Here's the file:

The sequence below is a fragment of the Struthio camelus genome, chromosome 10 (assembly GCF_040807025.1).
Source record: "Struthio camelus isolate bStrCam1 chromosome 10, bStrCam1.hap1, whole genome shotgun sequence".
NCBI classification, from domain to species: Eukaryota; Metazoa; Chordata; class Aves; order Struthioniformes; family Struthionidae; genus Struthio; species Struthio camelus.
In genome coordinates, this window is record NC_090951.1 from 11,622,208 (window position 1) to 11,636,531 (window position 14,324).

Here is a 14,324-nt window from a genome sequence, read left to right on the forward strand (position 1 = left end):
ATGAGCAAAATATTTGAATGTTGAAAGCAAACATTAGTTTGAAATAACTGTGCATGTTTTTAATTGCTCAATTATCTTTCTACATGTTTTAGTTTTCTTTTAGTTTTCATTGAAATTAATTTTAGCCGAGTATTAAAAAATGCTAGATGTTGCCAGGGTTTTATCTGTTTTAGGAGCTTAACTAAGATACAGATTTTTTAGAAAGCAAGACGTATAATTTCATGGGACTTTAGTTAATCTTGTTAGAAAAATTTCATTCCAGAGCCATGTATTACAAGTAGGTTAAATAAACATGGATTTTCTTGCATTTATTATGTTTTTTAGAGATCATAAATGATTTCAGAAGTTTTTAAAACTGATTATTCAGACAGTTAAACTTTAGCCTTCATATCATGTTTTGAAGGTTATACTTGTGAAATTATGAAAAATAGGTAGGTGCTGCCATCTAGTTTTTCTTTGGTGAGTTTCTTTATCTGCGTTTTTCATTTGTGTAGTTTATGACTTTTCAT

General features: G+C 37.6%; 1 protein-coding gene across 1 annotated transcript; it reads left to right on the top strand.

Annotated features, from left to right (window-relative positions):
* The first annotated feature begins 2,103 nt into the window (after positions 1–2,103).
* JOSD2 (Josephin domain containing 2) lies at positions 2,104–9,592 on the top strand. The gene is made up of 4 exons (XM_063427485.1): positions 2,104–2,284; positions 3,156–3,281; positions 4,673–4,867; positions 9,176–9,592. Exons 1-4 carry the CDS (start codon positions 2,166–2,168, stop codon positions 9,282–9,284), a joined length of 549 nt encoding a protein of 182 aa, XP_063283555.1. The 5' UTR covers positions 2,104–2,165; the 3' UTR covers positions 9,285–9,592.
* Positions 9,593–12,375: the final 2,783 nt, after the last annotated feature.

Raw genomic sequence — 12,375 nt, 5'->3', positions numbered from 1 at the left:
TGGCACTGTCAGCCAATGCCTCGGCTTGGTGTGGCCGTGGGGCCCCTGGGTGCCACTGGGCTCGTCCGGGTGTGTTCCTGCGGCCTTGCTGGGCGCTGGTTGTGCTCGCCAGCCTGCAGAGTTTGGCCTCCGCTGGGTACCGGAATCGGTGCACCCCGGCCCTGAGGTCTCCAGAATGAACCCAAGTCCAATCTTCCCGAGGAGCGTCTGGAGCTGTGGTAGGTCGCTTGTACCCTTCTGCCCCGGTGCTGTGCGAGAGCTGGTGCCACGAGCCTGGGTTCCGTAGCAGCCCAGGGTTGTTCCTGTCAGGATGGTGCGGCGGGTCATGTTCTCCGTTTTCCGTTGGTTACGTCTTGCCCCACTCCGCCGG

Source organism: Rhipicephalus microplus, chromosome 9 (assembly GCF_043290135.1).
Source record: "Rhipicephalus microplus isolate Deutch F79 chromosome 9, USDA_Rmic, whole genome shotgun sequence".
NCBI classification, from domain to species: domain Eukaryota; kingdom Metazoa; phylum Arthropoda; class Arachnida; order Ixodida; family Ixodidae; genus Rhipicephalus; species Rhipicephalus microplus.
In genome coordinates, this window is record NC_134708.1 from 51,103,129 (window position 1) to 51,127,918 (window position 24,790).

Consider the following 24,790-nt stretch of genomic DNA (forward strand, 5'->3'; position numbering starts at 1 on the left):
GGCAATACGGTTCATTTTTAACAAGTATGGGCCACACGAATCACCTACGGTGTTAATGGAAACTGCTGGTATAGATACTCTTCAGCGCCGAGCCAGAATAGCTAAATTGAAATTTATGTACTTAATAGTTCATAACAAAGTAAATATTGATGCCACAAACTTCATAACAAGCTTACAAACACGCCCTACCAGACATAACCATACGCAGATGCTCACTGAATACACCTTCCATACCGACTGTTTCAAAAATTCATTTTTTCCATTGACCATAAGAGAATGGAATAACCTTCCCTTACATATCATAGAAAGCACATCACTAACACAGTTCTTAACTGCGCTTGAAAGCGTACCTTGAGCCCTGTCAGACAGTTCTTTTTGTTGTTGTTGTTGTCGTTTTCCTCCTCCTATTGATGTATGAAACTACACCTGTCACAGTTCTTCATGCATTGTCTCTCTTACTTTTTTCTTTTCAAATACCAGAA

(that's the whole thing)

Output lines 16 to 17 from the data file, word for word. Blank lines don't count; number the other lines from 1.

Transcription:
NCBI classification, from domain to species: domain Eukaryota; kingdom Metazoa; phylum Arthropoda; class Arachnida; order Ixodida; family Ixodidae; genus Rhipicephalus; species Rhipicephalus microplus.
In genome coordinates, this window is record NC_134708.1 from 51,103,129 (window position 1) to 51,127,918 (window position 24,790).